Glossary of Terms

There are a variety of terms, which you might here being referenced from time to time from your child’s physicians, teachers, and service providers.  Sometimes hearing these terms, without a clear understanding of their meaning, can be intimidating and confusing.  We hope to simplify things for you and your family by providing some basic descriptions of these common terms, which you might hear in conjunction with your child’s assessments and ensuing care.

Please find below a glossary of some basic terms that you may come encounter as you look into services to help your child. This is in no way a complete list of terms and diagnoses, but simply meant to help you as you navigate through the lingo associated with speech, language, feeding, and reading.

Glossary of Terms:

Articulation-The act of vocal expression; utterance or enunciation.

Aspiration– The taking in of solids or liquids down the trachea (windpipe) rather than the esophagus (path that food takes to the stomach). The liquid or solid is then inhaled into the lungs. In some cases there is coughing, but in many cases there is not. It can cause a number of health concerns, including pneumonia.

Auditory Processing Disorder– An umbrella term for a variety of disorders that affect the way the brain processes auditory information. Individuals usually have normal structure and function of the outer, middle and inner ear, but cannot process the information they hear in the same way as others do, with leads to difficulties in recognizing and interpreting sounds and speech.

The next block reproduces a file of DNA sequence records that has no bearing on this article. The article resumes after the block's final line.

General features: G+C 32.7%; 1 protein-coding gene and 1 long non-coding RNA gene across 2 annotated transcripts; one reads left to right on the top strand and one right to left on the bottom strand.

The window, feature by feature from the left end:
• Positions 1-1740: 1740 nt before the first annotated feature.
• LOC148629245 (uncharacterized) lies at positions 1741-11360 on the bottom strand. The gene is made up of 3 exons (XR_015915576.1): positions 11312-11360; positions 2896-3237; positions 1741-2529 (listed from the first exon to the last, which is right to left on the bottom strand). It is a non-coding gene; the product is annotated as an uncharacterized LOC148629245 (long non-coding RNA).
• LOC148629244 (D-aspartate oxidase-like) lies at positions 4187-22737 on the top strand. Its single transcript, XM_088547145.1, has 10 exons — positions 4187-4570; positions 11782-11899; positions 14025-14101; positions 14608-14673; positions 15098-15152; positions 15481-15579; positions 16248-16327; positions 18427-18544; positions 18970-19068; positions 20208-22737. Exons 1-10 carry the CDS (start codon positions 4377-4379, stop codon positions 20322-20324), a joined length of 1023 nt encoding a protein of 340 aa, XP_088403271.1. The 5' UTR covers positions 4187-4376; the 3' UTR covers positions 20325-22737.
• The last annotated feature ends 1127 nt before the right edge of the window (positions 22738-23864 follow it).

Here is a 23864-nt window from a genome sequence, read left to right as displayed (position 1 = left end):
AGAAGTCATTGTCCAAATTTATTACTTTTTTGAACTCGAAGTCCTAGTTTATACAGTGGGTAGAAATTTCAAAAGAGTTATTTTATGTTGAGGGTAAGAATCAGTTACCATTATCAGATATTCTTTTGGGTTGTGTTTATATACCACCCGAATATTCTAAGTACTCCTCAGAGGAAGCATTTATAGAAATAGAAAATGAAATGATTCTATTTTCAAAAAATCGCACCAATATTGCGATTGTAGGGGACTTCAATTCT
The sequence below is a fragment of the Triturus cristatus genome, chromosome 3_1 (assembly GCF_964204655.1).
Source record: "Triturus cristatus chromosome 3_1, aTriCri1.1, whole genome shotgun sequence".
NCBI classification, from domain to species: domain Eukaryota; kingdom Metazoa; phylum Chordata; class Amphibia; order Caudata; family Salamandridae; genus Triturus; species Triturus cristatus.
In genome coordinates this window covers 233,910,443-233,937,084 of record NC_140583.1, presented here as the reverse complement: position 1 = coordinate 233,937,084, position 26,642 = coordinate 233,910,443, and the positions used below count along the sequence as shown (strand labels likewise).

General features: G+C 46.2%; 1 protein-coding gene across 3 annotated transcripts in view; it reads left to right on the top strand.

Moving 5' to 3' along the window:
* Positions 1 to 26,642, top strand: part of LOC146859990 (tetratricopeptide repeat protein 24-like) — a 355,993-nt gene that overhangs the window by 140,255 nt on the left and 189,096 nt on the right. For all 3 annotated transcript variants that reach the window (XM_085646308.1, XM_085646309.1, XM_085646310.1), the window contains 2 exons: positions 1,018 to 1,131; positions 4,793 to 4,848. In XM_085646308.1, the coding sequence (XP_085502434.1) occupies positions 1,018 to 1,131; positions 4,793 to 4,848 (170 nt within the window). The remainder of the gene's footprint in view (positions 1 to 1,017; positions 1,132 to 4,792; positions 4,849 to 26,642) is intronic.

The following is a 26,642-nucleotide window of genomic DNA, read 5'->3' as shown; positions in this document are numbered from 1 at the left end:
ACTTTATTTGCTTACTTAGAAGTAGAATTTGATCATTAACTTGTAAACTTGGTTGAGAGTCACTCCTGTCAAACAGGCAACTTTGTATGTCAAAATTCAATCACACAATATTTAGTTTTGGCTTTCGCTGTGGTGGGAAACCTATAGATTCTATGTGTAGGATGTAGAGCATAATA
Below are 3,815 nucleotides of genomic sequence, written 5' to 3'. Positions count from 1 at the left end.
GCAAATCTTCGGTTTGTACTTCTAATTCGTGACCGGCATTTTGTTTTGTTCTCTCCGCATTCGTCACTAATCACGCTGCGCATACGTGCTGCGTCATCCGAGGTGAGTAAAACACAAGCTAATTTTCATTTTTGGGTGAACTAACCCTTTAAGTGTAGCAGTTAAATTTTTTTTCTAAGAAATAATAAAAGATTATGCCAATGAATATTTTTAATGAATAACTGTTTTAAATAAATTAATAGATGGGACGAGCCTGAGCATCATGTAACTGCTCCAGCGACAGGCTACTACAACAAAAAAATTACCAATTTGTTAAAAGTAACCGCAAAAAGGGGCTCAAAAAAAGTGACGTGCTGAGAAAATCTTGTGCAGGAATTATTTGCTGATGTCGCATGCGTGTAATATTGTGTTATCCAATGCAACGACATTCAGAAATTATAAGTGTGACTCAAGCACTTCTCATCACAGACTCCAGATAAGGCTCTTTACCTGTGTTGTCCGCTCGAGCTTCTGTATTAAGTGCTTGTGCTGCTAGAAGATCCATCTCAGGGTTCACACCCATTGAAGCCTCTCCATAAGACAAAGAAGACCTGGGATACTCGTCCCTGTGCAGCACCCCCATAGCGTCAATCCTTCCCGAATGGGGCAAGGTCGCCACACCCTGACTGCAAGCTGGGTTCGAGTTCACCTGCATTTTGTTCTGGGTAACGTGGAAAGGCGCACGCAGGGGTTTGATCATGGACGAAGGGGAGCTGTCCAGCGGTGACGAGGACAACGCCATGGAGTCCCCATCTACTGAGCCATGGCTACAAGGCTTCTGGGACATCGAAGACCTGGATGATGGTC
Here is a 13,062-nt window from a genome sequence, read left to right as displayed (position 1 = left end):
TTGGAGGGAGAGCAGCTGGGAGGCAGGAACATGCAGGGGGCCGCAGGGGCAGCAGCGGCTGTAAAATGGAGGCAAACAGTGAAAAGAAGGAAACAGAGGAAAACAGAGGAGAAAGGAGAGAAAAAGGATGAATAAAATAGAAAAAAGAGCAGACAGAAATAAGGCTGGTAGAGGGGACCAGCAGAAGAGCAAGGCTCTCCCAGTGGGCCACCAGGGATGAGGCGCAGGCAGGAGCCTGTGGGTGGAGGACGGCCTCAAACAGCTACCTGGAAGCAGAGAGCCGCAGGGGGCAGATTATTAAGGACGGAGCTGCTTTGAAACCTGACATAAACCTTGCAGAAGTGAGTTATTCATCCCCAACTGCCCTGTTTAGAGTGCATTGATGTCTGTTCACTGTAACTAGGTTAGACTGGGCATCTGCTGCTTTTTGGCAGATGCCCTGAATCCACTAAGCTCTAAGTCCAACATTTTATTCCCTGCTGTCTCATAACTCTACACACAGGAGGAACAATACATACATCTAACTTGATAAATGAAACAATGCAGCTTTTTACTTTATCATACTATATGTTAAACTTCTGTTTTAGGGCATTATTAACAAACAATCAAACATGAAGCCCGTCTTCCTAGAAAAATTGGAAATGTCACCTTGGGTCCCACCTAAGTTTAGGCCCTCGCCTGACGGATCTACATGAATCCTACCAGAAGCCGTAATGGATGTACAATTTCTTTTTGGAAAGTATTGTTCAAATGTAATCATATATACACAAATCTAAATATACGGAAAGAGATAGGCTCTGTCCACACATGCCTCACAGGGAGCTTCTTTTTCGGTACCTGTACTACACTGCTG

Babbling– Sound play that babies typically engage in between the ages of 4 months and 1 year. Babbling includes sound sequences such as “bababa” and “gagaga”.

Dyspraxia (interchangeably called Apraxia)- Impairment in the ability to plan out and execute a series of motor movements without impairment of the muscles of senses. Verbal Dyspraxia (or Verbal Apraxia) refers to the inability to time and manipulate movements of the mouth in concert with the voice to produce a sequence of sounds.

Fine Motor- Referring to small muscle skills related to the hands, fingers, tongue, and eyes. It includes manipulating utensils.

Hypersensitivity– Excessively or abnormally sensitive to a sensory stimulus, such as noise, taste, smell, touch, or movement.

Hypotoncity– Referring to muscle tone that is weak and “floppy” in appearance.

Phonemic Awareness- The understanding that spoken words are made up of individual sounds, which are called phonemes. It is a key pre-reading skill.

Phonological Processing Disorder– A disorder in the production of patterns of sounds.  (Such as final consonant deletion is the process of leaving off the final consonant sound in words)

Proprioceptive Input– Refers to pressure-based input given to the receptors in the muscles and joints to improve organization and attention.